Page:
Thursday 19th May
I was woken by the anchor alarm at 03:00 and struggled out of my sleeping bag in a frenzy to get on deck. Luckily it was just the predicted wind shift that had swung us round out of the alarm circle, but Mark also woke due to the rattling of the anchor chain dragging round to the new angle, coupled with the sudden lean caused by the wind blast. We decided that we were still safe and retired to our bunks. Breakfast was a revelation to those for whom porridge was a foreign food. The addition of chopped apple and cinnamon makes it particularly special.
Outside it had started to rain hard, but Mark, Richard and Lauri togged up in wet weather gear and went ashore to climb one of the hillocks surrounding the bay. Once back aboard the wind got up, and the "awesome gusts from southerly winds" materialised as noted in the pilot book.
While I sat and listened to Stornoway Coastguard transmit the weather forecast a sudden gust dragged our anchor and Mark rushed up and got the engine going just before we were blown onto the rocks. I struggled into wet weather gear and got on deck as quickly as possible to raise the anchor, and retrieve the trip line and buoy. Just a few feet off the rocks, with Mark at the helm, unable to turn the boat into the wind to escape I raced to help, and got the bow thruster down and gave it a long blast to starboard, managing to get the bow away from with rocks just enough to allow Mark to give full throttle and drive us into clear water with almost no room to spare. It was a very close call indeed and a reminder that conditions change very quickly in the Hebrides, and can be quite dangerous.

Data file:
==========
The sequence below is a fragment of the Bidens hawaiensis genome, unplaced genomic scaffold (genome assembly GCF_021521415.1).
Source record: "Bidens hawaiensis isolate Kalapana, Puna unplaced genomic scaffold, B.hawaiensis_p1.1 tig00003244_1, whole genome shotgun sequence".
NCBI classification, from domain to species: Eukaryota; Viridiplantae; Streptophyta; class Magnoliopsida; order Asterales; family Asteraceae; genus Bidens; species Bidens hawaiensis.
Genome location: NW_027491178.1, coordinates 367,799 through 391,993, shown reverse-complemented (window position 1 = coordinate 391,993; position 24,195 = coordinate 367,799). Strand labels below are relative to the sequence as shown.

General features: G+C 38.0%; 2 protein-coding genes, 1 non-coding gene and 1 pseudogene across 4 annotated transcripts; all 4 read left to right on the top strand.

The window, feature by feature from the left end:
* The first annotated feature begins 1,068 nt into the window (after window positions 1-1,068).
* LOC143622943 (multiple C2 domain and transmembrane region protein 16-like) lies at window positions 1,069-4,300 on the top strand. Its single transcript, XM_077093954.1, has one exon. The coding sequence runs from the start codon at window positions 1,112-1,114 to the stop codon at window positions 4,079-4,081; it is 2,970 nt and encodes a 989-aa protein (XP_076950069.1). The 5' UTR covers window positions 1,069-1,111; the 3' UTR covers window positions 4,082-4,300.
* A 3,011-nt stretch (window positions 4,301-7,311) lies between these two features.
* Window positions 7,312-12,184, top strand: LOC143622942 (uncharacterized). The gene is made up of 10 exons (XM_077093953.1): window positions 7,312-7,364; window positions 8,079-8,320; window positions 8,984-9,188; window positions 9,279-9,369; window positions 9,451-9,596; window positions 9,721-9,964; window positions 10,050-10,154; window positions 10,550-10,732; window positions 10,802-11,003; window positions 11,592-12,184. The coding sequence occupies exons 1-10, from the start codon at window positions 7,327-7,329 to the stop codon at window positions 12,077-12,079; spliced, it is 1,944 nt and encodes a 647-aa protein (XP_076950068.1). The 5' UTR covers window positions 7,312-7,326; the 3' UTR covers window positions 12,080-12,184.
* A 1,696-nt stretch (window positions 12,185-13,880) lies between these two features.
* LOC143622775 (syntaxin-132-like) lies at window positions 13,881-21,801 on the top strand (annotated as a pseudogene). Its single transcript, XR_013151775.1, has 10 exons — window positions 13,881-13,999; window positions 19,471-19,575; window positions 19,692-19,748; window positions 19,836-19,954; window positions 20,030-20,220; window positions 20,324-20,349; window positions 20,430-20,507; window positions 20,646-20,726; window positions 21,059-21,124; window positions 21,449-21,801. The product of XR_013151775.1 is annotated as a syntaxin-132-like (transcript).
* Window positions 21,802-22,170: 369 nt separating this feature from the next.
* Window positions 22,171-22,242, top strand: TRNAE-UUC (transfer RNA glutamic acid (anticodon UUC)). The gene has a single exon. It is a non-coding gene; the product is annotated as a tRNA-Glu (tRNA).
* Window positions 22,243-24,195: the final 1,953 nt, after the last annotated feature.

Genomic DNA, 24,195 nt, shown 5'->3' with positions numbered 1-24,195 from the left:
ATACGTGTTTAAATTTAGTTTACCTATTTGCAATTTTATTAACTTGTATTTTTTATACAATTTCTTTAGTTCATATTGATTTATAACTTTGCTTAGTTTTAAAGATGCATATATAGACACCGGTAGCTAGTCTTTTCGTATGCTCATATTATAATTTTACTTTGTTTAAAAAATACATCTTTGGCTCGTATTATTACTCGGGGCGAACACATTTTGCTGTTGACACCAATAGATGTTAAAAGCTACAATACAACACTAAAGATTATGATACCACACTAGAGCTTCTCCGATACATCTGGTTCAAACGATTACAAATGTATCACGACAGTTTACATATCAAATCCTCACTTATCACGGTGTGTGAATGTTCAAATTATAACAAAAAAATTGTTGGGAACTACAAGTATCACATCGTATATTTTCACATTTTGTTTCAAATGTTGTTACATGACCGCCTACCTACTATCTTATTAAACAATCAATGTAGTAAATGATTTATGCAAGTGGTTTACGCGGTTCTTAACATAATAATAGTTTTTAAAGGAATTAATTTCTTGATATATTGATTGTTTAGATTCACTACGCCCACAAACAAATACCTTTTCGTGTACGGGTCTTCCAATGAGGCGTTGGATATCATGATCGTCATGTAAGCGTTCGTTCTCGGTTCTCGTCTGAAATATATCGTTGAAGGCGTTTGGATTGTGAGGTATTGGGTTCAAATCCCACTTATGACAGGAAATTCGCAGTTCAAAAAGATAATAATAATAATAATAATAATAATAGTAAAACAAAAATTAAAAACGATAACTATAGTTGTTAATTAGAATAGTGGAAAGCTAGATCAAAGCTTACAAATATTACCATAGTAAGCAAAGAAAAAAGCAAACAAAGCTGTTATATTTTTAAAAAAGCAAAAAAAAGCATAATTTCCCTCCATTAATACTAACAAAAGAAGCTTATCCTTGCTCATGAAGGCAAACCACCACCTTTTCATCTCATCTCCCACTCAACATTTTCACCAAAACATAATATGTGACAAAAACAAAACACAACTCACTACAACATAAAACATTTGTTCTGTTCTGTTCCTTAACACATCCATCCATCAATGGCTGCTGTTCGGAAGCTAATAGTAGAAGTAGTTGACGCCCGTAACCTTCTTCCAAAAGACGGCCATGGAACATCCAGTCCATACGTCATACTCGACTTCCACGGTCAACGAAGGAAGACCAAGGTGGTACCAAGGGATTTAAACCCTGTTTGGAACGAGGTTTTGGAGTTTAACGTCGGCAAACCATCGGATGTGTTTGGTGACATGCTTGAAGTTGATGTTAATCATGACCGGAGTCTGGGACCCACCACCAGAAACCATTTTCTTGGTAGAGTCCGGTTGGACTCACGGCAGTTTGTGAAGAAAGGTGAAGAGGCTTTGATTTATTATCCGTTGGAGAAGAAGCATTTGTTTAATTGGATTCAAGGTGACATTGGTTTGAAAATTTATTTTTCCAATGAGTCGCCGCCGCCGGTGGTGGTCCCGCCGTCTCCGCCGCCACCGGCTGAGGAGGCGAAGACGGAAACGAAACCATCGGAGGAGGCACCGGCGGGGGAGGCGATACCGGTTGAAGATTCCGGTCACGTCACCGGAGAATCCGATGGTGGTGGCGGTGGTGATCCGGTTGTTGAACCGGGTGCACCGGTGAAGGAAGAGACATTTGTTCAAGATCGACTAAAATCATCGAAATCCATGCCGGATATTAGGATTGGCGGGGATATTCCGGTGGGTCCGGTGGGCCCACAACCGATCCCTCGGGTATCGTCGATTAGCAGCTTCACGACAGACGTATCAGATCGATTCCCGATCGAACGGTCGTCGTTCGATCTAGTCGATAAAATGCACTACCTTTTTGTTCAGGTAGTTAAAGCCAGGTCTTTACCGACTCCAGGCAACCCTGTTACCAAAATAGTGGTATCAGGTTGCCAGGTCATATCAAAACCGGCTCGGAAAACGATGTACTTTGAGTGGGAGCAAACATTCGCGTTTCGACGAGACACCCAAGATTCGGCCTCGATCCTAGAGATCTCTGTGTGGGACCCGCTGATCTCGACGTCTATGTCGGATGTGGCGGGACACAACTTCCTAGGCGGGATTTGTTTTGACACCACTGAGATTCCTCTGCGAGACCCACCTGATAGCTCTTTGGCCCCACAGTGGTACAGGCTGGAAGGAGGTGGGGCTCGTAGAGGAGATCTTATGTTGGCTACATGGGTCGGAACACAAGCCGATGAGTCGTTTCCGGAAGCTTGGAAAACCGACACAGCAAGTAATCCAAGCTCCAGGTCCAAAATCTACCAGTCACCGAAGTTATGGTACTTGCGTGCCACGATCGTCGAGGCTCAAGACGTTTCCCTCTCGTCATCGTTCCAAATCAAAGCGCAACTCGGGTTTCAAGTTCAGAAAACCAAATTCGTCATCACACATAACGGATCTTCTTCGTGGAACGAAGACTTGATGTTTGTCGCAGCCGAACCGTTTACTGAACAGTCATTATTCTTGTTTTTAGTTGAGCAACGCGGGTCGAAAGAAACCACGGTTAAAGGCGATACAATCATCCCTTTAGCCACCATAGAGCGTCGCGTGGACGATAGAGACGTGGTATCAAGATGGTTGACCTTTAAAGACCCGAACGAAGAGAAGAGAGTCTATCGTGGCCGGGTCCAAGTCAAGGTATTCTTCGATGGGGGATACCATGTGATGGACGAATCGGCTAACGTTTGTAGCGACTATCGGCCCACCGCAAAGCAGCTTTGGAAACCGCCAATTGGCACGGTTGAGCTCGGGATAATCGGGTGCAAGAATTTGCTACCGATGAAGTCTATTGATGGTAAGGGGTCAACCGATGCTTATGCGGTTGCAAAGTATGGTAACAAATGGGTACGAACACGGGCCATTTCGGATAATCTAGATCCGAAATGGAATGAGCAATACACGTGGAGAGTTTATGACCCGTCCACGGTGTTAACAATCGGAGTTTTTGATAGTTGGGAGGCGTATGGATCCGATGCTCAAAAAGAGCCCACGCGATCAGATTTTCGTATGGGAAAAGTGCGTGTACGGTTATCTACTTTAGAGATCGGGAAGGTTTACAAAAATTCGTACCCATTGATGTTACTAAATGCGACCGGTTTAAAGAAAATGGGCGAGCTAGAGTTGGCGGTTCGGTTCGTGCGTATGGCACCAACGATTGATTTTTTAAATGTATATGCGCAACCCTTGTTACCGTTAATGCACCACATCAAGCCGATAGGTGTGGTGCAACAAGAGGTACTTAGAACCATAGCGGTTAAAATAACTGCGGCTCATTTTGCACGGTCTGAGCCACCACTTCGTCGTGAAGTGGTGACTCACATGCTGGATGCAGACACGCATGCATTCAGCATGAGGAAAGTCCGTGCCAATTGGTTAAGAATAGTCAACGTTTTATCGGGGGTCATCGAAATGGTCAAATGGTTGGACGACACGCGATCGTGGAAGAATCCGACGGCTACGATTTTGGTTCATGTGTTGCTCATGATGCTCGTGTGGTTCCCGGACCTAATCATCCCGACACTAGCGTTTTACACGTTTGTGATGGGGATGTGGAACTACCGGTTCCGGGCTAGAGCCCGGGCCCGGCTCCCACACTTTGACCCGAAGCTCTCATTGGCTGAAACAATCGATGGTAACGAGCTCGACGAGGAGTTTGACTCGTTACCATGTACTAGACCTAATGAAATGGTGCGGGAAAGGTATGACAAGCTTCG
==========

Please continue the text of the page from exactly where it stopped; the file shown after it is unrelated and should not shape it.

With a forecast for SE 5-7 we set off out sea for a 20 mile sail north towards Loch Maddy. We set the staysail and set off into big seas, making 8-9 knots at times, with impressive rollers breaking under us. The wind rose to 40 knots at times, a severe gale. The boat handled very well under staysail alone, and we made good progress with the crew in varying states of elation and greenness 😉 By 12:30 we had arrived at the entrance to the Loc'h, and I was at the helm trying to judge a safe entrance. As planned the tide was now flooding so that the seas were not so rough at the entrance, and we were soon into calmer water, although the wind became more savagely gusty as it whistled down from the mountain. We sailed up the Loc'h towards the new marina by the ferry terminal, but the squalls were so severe that we were in danger of losing control, and we're not even able to pick up one of the two moorings. The wind was blasting spindrift out of the water in impressive sprays, so we headed back to visitors' moorings that Mark had spotted in a previous bay. There we had a peaceful spot, and enjoyed lunch and a beer and a consequent snooze.
Above us rose protective hills, with swirling mist and rain muting the colours of purple heather, orange lichen and grey rocks. The wind slowly went round to the southwest as forecast, and the rain cleared intermittently. Up on a crest I spotted what I took to be a cairn, and then realised was a bird. At that distance it be a big one, and I guessed it was an eagle. The long lens on the camera managed to get a recognisable picture, and then another of it flying off with the unmistakeable broad wings and primary feathers of a major raptor. That was the second eagle I had managed to photograph including the white tailed sea eagle in Portree. Then looking round we spotted the white rumps of a couple of roe deer on the hillside. The wind had eased a bit so we set off back to the pontoon and made an easy landing. Then off to the Loc'h Maddy Hotel for drinks and supper. Tomorrow gales are forecast again.